Different therapeutic approaches have different names for these parts of ourselves. Internal Family Systems (IFS) refers to them simply as ‘parts.’ In Psychosynthesis and Gestalt therapy (along with some others) they are known as subpersonalities. Whatever they are called, they are generally understood as discrete parts of your personality complete with their own desires, attitudes, fears, and behaviours. Your jokey friend part likely has quite different priorities to your reliable colleague part.
We tend to slide in and out of different parts unconsciously, usually with very little choice in allowing them to take over our thoughts and behaviour. One of the goals of parts work is to get to know them better, so that we can recognise when a part is showing up and create some choice as to whether we let them take full control or not.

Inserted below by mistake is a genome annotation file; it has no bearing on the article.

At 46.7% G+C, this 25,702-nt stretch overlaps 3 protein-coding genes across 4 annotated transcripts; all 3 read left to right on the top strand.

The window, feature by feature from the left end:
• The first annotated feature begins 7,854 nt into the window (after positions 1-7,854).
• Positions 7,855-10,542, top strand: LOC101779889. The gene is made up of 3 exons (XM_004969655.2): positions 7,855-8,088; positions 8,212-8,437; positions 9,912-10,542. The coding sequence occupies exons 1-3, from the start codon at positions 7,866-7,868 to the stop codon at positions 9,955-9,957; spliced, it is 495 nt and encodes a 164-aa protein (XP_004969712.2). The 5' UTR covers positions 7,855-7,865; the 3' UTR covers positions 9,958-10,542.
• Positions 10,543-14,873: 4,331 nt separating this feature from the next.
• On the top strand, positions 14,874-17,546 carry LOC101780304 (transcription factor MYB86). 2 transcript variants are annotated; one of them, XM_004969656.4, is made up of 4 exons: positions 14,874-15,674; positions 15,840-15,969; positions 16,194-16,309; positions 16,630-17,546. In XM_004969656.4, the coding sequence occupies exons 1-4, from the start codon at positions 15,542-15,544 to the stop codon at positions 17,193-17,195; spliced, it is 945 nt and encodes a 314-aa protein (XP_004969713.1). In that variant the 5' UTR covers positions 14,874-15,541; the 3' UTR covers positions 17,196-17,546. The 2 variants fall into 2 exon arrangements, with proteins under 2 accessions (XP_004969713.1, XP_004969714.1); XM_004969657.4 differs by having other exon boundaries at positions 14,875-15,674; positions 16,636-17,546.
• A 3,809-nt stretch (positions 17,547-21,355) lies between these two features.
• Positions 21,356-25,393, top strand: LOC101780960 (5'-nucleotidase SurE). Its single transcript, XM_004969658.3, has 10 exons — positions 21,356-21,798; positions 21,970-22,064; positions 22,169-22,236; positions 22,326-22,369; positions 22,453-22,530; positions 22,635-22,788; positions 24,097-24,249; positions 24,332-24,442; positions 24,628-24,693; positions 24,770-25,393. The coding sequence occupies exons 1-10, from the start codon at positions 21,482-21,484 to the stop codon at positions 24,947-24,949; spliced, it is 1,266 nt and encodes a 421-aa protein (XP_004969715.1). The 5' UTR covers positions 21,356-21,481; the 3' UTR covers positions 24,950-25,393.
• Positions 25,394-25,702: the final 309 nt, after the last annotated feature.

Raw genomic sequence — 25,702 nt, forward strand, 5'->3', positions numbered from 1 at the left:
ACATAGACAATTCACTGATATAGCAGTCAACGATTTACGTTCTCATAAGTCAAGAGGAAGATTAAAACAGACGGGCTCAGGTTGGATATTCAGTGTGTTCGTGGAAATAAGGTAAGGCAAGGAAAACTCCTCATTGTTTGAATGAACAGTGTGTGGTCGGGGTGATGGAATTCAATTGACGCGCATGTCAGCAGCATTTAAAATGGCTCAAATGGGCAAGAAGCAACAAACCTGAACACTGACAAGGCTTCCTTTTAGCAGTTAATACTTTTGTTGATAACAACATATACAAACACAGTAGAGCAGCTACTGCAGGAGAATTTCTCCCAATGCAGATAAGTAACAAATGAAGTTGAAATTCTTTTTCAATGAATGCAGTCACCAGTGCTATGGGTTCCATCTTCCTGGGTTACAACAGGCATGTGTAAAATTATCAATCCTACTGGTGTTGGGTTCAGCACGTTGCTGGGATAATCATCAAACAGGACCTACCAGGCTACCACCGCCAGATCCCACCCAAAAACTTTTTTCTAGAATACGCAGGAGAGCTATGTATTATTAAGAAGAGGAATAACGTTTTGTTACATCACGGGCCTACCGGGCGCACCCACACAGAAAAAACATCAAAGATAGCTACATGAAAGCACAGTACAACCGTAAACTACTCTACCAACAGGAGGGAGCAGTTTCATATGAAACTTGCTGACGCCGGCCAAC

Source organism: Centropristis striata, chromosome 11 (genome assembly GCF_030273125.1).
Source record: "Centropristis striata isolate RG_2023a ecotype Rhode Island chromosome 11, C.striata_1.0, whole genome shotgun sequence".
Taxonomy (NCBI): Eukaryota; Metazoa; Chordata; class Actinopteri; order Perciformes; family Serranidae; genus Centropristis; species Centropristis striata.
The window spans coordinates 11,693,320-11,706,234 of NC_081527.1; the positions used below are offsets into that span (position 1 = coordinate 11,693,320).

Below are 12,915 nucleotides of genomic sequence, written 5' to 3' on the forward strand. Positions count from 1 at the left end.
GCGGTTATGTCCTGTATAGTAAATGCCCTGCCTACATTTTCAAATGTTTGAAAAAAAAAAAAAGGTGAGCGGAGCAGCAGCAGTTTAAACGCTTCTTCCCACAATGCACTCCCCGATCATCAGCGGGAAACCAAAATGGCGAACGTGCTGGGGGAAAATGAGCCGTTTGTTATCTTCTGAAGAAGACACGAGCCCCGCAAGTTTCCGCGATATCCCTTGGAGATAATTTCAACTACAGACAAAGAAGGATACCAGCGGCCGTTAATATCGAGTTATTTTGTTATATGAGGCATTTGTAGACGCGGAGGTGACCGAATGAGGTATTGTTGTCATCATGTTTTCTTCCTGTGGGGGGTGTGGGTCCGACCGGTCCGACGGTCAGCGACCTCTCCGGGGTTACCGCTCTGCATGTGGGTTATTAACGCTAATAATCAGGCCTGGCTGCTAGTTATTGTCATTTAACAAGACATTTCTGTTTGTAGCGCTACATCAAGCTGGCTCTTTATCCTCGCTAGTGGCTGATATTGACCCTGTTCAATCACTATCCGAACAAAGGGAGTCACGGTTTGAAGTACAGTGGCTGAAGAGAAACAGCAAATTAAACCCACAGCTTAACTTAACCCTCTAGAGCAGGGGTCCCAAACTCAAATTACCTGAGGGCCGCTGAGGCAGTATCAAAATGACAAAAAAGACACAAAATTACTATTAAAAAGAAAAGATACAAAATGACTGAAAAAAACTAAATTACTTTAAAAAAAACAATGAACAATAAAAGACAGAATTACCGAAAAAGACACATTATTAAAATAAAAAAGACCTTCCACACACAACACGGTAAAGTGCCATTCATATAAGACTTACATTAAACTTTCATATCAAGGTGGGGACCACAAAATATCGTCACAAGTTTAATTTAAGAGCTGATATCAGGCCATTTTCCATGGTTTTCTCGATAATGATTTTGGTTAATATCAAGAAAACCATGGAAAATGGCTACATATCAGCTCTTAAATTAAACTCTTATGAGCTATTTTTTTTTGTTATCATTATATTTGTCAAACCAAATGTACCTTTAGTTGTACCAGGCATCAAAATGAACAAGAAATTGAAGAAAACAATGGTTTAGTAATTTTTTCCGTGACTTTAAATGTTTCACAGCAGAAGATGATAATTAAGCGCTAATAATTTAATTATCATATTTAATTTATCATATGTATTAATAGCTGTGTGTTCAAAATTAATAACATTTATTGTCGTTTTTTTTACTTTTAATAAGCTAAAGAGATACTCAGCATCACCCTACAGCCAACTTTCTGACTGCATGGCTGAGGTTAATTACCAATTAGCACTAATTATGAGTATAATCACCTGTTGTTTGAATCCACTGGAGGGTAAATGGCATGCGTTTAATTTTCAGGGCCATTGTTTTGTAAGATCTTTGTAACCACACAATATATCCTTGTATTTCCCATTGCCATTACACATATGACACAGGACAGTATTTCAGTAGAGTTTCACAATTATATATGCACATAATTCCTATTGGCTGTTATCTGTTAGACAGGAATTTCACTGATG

Usually, parts form in our personality in response to the relationships we had in our earliest years. If you were praised by your parents for being quiet, obedient, and polite, then you may well have developed a ‘good girl’ part who tends to avoid conflict and disagreement. If you had quite a chaotic and unpredictable home life, you may have developed an ‘anxious pleaser’ who learned that keeping everyone happy as much as possible was the best way to create some stability.
And then in your teens, you might have learned that to fit in among peers and create your own identity involved developing an inner rebel!
Crucially, these parts represent strategies we’ve learned to keep ourselves as safe as possible, and as connected as possible to the people we’ve been dependent on.